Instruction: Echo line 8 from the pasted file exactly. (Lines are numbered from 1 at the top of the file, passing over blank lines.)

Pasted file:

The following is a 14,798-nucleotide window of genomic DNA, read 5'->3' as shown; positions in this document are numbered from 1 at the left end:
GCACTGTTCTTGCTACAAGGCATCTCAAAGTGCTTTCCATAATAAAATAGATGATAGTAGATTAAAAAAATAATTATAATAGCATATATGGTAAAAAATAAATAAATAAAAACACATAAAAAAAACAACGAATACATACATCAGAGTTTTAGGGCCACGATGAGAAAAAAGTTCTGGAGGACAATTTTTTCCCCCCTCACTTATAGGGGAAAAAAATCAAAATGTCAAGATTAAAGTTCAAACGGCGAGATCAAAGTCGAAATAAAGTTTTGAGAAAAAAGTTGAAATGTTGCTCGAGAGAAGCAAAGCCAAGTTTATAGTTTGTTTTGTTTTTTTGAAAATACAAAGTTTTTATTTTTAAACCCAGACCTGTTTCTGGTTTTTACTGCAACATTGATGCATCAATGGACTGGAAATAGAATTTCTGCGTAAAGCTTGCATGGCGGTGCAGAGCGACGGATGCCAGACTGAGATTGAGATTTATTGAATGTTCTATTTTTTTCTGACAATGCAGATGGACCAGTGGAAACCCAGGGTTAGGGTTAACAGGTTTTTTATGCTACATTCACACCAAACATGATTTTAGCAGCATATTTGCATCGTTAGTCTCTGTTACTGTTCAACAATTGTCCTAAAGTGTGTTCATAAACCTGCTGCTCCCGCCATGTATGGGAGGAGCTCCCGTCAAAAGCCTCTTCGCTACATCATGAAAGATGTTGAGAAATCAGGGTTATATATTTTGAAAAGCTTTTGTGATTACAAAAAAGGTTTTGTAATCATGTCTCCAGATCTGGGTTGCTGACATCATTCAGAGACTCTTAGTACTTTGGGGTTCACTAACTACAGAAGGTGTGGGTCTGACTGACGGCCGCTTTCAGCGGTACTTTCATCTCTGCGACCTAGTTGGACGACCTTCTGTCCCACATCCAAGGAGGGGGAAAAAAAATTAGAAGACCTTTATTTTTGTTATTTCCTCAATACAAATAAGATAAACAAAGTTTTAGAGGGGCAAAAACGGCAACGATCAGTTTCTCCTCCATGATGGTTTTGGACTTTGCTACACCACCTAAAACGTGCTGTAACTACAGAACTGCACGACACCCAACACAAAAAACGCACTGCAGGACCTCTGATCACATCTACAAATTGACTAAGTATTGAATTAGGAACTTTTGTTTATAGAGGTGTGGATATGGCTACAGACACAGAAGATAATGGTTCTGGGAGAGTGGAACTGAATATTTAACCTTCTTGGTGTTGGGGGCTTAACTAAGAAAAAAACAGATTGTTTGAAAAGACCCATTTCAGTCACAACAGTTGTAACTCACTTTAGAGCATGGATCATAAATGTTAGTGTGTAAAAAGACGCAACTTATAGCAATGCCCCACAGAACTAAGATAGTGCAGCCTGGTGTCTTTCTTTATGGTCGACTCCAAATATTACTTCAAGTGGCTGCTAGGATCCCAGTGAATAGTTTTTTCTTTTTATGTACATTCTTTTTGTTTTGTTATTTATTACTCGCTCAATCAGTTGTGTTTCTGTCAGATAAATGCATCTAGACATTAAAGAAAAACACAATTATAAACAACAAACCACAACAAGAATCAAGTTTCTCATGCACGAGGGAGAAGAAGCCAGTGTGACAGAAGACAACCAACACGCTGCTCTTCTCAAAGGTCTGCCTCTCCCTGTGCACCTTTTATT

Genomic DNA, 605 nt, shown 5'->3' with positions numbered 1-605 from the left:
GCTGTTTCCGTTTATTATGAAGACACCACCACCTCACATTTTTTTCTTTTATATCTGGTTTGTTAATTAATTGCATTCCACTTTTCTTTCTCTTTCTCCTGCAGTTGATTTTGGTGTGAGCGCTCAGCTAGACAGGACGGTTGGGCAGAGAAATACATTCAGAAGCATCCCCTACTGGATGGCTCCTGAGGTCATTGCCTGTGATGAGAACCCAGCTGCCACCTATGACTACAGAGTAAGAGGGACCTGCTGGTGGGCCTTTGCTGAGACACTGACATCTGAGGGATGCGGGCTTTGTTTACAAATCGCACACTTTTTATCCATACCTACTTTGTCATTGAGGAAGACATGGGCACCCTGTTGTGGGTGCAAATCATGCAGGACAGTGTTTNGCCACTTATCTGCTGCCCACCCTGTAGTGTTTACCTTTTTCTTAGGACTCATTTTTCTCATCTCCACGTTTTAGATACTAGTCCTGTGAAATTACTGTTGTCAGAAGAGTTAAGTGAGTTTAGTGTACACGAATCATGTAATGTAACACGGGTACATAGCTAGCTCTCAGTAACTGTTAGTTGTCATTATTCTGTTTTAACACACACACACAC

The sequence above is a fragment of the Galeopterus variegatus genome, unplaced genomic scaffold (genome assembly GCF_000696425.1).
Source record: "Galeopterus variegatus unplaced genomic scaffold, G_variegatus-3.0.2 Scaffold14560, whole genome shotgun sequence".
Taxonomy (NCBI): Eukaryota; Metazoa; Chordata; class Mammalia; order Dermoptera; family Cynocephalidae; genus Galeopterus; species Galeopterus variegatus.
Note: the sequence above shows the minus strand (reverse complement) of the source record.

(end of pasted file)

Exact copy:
Note: the sequence above shows the minus strand (reverse complement) of the source record.